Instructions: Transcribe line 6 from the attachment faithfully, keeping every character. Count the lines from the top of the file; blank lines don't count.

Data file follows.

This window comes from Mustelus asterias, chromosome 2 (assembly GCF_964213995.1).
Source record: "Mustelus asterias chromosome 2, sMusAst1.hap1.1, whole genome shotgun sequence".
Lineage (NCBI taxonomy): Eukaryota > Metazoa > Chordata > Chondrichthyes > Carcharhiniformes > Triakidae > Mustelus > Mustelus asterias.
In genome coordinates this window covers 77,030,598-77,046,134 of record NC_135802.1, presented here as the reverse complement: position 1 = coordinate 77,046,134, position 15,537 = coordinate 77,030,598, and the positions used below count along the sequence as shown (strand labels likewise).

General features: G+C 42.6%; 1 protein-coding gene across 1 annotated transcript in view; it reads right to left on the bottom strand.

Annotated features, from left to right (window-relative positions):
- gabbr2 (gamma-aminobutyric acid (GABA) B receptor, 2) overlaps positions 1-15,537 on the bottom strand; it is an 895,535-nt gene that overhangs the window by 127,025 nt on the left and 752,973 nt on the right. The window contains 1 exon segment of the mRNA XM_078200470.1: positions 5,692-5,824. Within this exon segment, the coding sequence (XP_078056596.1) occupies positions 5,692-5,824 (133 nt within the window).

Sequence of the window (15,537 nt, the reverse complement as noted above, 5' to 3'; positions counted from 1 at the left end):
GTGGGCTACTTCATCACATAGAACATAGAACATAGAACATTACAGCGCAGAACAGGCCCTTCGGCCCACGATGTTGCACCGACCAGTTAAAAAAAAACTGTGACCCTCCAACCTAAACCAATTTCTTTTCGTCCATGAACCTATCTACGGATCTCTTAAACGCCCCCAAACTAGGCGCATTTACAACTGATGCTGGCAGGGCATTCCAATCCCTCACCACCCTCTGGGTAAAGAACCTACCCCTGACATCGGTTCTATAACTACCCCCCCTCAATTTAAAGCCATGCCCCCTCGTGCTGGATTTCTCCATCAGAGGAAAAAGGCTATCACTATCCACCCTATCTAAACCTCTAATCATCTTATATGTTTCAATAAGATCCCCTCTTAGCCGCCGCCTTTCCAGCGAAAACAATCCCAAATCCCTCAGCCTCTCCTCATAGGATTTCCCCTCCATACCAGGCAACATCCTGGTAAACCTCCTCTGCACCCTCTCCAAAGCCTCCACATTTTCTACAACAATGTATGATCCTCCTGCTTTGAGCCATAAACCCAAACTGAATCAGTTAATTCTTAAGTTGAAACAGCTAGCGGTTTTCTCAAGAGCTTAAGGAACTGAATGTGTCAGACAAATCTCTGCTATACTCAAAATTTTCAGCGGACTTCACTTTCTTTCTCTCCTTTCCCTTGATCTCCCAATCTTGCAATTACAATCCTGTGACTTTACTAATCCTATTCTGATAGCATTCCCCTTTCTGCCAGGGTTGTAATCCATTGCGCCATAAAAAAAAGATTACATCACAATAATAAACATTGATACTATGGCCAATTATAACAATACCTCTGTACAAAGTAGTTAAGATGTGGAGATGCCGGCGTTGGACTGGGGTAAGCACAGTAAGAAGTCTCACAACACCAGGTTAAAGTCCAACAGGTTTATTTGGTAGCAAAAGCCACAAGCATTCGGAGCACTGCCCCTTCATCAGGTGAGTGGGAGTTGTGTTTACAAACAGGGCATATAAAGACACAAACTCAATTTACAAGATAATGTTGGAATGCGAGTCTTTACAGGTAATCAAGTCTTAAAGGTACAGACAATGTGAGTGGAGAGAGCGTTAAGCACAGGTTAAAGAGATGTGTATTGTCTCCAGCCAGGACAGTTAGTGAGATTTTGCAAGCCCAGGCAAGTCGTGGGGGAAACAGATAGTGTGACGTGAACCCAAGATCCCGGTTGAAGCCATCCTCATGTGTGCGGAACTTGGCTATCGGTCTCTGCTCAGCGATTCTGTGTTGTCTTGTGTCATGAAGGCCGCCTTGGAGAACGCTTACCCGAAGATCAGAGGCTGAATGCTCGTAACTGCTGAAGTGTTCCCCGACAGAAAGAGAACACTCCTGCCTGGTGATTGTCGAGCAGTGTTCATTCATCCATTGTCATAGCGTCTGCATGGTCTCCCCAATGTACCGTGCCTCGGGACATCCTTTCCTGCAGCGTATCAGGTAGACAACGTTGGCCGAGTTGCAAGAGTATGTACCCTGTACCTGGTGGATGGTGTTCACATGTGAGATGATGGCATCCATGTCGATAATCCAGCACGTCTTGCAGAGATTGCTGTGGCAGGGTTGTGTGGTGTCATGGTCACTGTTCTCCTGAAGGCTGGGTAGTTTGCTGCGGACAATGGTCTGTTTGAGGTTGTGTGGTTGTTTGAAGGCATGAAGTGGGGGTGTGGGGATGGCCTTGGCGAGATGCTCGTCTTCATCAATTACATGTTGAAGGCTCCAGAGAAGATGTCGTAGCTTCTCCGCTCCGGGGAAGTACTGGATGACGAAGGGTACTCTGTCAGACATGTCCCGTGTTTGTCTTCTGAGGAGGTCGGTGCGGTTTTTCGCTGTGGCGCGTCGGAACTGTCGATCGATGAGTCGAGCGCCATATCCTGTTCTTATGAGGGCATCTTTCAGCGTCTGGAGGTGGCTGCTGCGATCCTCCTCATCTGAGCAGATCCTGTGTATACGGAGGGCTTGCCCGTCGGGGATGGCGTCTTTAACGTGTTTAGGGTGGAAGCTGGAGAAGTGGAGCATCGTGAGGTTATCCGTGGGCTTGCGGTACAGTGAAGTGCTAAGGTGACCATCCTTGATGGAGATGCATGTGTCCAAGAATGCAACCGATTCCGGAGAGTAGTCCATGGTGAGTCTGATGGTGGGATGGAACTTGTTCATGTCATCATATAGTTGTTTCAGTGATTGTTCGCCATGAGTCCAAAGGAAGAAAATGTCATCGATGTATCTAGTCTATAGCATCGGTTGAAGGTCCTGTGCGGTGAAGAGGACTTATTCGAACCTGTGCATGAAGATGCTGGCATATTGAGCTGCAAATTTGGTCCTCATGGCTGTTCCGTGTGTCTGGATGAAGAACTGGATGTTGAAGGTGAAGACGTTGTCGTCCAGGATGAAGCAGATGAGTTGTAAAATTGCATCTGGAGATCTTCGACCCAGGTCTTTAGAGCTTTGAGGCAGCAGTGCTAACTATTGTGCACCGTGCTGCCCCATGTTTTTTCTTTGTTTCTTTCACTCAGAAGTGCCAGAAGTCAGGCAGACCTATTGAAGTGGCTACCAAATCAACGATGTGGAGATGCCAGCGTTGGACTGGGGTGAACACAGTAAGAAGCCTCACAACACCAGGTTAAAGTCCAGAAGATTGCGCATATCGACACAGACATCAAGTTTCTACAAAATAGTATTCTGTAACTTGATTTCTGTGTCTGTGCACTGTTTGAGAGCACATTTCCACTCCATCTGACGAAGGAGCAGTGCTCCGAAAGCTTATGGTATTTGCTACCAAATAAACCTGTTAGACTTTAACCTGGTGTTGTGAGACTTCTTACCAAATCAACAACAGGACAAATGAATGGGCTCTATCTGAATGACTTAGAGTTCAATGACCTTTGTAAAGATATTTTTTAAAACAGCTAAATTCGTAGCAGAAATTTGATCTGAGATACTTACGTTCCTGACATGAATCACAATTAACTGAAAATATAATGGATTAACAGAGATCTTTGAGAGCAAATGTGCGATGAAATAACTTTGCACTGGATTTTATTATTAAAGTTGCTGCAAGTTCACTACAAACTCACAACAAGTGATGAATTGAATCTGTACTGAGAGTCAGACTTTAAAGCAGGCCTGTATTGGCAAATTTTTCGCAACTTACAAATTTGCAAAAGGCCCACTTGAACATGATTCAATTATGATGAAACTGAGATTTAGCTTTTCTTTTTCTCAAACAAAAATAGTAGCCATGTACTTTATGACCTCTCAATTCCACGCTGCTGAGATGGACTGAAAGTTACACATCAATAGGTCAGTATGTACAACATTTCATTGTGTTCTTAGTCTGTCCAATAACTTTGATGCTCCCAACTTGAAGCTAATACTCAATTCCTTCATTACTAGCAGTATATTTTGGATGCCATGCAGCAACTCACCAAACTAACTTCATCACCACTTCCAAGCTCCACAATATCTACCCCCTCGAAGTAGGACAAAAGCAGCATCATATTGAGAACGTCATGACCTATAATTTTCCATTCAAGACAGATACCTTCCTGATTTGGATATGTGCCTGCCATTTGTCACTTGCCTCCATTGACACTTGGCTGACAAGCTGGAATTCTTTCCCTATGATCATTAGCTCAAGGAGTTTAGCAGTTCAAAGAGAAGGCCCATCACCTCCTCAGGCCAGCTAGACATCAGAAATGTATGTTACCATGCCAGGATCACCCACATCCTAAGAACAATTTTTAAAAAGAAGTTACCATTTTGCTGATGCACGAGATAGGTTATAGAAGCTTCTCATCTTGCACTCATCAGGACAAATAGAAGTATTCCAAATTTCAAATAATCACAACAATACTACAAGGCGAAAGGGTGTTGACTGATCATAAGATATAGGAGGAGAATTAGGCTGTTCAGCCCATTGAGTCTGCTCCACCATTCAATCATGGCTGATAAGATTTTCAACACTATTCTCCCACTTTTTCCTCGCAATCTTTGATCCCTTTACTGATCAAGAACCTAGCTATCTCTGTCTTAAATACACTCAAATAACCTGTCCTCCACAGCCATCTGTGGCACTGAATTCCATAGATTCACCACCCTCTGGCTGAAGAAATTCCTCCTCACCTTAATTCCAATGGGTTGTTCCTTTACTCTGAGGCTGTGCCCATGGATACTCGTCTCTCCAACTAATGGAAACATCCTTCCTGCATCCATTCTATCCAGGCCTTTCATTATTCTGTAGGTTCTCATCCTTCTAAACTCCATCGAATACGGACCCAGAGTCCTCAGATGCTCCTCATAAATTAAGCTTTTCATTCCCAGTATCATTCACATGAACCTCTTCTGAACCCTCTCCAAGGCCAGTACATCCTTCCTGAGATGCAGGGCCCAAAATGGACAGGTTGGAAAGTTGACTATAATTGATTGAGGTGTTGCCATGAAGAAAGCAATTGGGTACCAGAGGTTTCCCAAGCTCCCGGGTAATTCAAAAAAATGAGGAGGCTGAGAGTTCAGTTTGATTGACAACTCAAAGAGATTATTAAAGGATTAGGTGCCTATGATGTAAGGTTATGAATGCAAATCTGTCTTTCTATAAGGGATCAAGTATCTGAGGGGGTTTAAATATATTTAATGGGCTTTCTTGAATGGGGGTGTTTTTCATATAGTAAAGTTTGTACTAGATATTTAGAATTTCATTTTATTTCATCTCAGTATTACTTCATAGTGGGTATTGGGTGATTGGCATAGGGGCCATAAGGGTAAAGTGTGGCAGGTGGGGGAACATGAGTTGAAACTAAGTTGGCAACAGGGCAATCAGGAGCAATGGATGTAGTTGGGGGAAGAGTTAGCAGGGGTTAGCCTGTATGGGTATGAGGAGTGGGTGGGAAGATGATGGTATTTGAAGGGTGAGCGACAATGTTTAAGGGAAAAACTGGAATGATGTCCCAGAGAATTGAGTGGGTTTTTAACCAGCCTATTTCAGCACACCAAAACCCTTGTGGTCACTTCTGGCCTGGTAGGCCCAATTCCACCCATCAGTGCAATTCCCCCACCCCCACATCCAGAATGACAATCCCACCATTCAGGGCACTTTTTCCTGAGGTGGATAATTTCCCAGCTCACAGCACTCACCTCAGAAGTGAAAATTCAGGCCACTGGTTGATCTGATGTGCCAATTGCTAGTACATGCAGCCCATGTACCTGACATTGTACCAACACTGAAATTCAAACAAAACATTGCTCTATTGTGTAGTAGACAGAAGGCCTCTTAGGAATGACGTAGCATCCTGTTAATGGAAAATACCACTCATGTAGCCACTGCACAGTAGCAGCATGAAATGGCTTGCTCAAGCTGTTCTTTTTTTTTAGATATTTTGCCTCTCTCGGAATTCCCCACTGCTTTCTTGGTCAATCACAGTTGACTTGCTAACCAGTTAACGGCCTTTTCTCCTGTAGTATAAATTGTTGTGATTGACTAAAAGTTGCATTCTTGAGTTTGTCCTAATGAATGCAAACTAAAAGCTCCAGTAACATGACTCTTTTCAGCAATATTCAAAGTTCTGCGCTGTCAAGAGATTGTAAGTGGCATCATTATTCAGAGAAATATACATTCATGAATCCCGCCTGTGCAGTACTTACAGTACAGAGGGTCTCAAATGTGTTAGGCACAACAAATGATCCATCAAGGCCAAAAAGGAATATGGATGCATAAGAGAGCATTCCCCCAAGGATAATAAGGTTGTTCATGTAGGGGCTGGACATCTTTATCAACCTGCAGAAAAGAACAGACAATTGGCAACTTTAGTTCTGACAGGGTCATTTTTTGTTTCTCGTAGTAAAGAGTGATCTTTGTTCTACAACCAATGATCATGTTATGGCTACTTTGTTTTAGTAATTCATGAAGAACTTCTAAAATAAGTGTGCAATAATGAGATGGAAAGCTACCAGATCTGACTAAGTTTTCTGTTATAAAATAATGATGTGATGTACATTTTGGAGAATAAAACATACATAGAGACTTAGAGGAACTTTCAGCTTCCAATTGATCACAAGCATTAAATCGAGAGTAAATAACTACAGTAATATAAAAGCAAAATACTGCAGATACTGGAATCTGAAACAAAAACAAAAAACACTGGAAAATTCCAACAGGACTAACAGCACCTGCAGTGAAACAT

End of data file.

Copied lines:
Annotated features, from left to right (window-relative positions):